And the market rout wasn’t ended by balance sheet expansion suddenly appearing in early March 2009 – the whole monetary episode was finally turned around when the FASB rewrote FAS 157 (mark-to-market) in…early March 2009 (you’ll have to slog through all of Eurodollar University Part 2 to get the full sense of what I mean, but when you do it’ll be clear enough).

There are time periods when stocks and the Fed’s balance sheet do sync up somewhat well – which are the specific instances where this broader stock/bank reserves idea for a connection comes from. But it’s not real money which explains them.

Instead, it is psychology alone – not necessarily to/from the man on the street but more so aimed squarely at fund and portfolio managers of the professional variety. Those in the financial services industry who have been most thoroughly steeped in the legend of the “maestro” and his Greenspan put from their very first Econ 101 class; those who manage money for a fee on behalf of others who control at their fingertips not one portfolio of potential stock buying but many.

Those who also would rather not know how it all this stuff works, comforted instead by their ingrained idea of this wise technocrat who must understand what needs to be done even if everything gets done behind the shabby curtain and out of their view.

I say this with deep and very long personal experience. After all, the entire reason I went looking into shadow money in the nineties was because no one else wanted to. And I mean not one other person. I’d ask questions and the answer was some form of either, “Greenspan’s got it covered” or “why do you care, have you seen Qualcomm’s stock today?”

The Fed knows that it can depend upon this professional class to act in the manner it deems appropriate. If central bankers can send their signal by raising the level of bank reserves so as to get the financial services industry in near unison to hit the BUY button across-the-board.

Risky portfolio allocations, in other words. Not money. Not reserves.

This is how, the only way, you can explain the last half decade in stocks when “money printing” has almost entirely been absent. By the bank reserve theory, if the correlation was real then why did equities surge during globally synchronized growth when the level of reserves was at best steady and at worst falling?

The answer: psychology. Ironically, the Fed was signaling to portfolio and fund managers this time through rate hikes as well as eventually quantitative tightening. In the immediate aftermath of the crash, QE and bank reserves were meant to convey conditions supposedly consistent with a low risk environment (conducive to broad share buying) because of all the “money printing.” By 2017, rate hikes and QT were meant to convey the same thing this time due to economic growth and recovery in reinforcing the message that QE and bank reserves had worked!

Thus, low risk environment as rate hikes plus QT gesture to the financial services industry of the Fed’s confidence in that interpretation; one which was widely shared across some markets but, importantly, not inside the monetary system itself.

What are Bond Kings if not the most prominent example of the typical financial services professional? Here were the archetypal Wall Street persons doing what? They were parroting the Fed’s interpretations of QE and then rate hikes/QT at every possible turn, both of those supposedly tied to low risks, and doing so in the realm of the bond market. United in every way to the vast majority of financial services on the equity side.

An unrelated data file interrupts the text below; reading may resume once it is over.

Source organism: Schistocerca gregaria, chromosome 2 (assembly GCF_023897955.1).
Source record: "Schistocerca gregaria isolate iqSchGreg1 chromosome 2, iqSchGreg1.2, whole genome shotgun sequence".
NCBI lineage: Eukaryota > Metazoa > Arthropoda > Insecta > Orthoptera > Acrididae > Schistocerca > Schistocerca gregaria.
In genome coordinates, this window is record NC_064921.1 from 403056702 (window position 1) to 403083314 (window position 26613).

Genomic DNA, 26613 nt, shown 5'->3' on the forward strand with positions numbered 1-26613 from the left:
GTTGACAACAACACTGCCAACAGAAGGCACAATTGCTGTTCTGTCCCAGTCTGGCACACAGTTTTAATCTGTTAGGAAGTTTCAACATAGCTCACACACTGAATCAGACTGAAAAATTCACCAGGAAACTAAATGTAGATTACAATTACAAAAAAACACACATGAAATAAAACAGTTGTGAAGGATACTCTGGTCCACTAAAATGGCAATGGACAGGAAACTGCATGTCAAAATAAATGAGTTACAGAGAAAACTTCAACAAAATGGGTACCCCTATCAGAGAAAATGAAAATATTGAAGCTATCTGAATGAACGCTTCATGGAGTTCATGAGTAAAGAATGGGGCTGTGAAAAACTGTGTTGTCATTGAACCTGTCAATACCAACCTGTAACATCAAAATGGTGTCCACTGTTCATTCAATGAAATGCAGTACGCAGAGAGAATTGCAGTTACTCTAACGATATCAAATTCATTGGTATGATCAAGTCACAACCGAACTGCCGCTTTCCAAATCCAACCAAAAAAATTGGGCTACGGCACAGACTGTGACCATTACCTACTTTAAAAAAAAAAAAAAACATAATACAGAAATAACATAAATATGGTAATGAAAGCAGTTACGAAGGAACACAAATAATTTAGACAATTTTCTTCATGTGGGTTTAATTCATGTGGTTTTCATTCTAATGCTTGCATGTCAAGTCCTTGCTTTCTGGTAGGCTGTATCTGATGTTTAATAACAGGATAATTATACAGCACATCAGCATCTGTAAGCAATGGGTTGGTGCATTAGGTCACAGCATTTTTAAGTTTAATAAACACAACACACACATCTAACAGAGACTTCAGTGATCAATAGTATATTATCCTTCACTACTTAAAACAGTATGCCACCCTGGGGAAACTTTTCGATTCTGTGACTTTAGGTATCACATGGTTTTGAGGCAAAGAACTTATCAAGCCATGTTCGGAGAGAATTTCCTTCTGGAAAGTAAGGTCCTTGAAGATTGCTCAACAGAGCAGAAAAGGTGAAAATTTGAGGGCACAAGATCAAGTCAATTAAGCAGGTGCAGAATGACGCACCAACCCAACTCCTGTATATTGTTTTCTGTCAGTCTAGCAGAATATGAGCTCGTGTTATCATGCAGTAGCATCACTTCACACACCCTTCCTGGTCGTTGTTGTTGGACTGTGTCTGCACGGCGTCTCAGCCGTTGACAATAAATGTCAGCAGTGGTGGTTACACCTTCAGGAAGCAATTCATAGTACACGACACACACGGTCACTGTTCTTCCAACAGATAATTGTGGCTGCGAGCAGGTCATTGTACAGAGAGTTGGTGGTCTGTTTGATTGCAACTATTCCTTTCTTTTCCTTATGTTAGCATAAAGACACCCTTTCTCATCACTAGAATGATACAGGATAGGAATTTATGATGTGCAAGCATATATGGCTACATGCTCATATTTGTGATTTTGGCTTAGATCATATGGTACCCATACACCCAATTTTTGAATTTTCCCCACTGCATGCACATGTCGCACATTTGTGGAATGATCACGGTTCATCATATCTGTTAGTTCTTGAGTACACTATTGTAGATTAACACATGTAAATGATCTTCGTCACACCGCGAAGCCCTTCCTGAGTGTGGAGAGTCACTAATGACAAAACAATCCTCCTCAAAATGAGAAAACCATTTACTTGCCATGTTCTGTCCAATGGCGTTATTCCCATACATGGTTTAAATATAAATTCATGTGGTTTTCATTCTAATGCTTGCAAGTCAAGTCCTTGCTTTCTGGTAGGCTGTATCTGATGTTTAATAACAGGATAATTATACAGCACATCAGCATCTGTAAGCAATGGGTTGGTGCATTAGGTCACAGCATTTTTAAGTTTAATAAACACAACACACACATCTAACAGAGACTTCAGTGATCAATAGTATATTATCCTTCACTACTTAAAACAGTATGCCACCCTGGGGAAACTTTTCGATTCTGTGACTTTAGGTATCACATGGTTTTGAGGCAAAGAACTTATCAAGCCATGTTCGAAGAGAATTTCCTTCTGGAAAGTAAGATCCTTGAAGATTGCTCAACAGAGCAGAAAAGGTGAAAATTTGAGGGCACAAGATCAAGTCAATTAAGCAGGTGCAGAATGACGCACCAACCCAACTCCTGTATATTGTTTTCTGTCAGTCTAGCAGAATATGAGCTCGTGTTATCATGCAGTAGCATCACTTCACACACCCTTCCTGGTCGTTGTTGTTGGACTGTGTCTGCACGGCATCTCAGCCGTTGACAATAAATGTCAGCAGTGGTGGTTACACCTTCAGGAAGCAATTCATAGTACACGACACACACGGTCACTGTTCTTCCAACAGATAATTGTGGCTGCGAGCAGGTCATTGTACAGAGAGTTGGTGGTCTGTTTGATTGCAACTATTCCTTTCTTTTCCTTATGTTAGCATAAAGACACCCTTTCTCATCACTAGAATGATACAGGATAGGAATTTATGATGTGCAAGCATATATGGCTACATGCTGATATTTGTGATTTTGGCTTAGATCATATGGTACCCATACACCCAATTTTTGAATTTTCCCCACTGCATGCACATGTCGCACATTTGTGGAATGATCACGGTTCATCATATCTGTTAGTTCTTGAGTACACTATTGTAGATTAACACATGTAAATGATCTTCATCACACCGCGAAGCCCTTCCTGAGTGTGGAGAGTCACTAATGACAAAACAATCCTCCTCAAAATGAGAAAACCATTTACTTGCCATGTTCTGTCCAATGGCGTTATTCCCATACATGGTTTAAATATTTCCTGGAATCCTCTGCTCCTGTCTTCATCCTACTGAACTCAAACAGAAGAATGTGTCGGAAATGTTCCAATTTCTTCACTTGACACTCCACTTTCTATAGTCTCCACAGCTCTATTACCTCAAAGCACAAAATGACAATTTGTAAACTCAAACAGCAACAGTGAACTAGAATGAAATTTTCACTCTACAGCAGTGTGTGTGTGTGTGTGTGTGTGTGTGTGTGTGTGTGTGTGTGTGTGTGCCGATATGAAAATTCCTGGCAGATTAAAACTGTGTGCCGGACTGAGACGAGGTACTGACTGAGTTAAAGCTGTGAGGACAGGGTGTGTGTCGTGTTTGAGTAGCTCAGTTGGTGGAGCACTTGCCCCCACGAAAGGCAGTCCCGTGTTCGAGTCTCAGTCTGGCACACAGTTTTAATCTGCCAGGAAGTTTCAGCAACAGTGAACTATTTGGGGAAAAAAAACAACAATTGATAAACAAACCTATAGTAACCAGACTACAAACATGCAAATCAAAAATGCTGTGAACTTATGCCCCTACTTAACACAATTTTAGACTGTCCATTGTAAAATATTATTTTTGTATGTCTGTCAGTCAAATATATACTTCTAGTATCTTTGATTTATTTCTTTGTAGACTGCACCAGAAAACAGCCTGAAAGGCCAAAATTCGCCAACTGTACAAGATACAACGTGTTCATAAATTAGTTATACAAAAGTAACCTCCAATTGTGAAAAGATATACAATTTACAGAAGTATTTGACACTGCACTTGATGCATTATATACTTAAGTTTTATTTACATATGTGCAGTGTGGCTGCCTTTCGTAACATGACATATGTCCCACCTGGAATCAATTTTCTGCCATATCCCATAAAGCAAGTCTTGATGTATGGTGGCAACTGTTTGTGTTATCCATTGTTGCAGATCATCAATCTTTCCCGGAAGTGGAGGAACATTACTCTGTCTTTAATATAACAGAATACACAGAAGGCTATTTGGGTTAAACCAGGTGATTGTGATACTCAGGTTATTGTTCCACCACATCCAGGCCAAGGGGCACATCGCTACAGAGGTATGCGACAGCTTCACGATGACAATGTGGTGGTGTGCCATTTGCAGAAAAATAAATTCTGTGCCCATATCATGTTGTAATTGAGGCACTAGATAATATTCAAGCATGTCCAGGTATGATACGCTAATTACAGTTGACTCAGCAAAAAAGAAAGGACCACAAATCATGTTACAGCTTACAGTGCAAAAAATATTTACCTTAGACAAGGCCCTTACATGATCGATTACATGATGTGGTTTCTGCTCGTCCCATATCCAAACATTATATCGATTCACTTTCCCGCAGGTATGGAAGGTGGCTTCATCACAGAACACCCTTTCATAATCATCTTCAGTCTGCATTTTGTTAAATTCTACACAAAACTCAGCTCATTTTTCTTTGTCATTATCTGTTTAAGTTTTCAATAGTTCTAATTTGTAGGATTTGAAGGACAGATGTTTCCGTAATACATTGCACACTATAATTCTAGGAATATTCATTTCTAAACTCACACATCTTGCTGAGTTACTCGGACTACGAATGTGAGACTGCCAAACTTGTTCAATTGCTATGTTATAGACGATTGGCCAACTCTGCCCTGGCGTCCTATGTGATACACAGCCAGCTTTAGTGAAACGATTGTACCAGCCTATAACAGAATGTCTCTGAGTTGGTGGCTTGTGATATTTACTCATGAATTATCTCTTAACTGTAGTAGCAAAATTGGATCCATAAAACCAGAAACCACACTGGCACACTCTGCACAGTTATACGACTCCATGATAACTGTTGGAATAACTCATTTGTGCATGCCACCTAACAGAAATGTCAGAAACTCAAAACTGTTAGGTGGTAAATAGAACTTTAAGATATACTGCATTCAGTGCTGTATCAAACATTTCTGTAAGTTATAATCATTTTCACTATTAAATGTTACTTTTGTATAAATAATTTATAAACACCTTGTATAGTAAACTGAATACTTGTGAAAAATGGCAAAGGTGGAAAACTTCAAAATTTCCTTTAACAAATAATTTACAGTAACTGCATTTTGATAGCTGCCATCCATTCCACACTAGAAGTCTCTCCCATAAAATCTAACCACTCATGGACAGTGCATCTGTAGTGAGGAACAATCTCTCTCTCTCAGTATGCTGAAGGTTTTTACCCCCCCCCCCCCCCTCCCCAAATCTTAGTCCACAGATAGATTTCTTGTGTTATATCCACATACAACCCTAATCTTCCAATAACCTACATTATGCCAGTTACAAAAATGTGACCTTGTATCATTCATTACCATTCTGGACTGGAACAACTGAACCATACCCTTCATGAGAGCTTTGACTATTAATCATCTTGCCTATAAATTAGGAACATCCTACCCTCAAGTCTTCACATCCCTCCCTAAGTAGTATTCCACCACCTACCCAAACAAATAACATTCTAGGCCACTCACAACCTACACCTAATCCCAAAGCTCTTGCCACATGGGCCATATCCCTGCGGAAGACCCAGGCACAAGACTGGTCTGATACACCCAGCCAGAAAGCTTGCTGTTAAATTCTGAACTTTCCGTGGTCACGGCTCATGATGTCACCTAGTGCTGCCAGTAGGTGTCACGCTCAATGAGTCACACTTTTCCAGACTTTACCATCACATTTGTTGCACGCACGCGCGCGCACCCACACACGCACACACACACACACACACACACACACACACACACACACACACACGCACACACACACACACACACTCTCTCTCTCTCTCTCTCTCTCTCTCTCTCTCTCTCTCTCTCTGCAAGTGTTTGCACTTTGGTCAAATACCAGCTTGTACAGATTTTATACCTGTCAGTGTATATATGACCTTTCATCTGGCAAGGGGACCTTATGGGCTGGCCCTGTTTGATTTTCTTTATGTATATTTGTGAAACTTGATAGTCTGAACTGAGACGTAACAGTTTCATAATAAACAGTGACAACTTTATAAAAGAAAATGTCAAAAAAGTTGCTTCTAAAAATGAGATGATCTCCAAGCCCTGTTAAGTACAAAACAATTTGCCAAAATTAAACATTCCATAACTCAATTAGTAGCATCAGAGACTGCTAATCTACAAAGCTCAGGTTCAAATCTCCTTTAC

It was Bill Gross and Jeffrey Gundlach yelling about how interest rates had nowhere to go but up, but it was Janet Yellen’s and then Jay Powell’s words.

They stuck out in bonds because the bond market, the monetary system, didn’t actually agree with them. Stocks could rise on portfolio psychology detached from economic reality (sky high valuations) because shares were long ago removed from money – while it required a whole lot more than magic words and wishful thinking to achieve anything like that in money and bonds.

The interest rate fallacy and the empty bowl in one swoop.

There’s no money in monetary policy, just a bunch of technical puppetry designed to make an altogether uncurious financial services industry lap it all up. Like the Bond Kings did. You don’t think the stock side hung on every word from Bill Gross as if it was somehow illuminated, authoritative confirmation of what they was already conventional thinking?

But the Bond Kings had it all wrong – as the bond market kept pointing out and then with vigor and enthusiasm by late 2018. If there was no money in money, how could it be in stocks? Instead, what was being priced in equities was this low risk idea sprung from all the myths and smoky, mirrored signals planted by a compliant industry further emphasized by the uncritical media.

Share prices, more than anything, correlate to signals not bank reserves. And in the respect they correlate to bank reserves at some times, those, too, were purposefully-designed signals. Ever notice how all of them always end up suggesting low risk at a time when the economy kept on falling behind to now more than a $5 trillion gap beneath its prior baseline? Just in the US.

That’s because these disguised by monetary policy were actually noise where policymakers had long ago – in the absence of monetary competence – put the cart before the horse. Expectations policy really says that you can create money out of psychology; get stocks up and consumers will spend, businesses will invest (economic demand and therefore demand for money) that then creates the low risk environment which convinces banks to put up the real printed cash (bank balance sheet capacity) for it.

The world outside the NYSE just doesn’t run on fairy tales. It’s more than fly in the ointment, a flaw in the plan. Since the early thirties, it’s just nuts.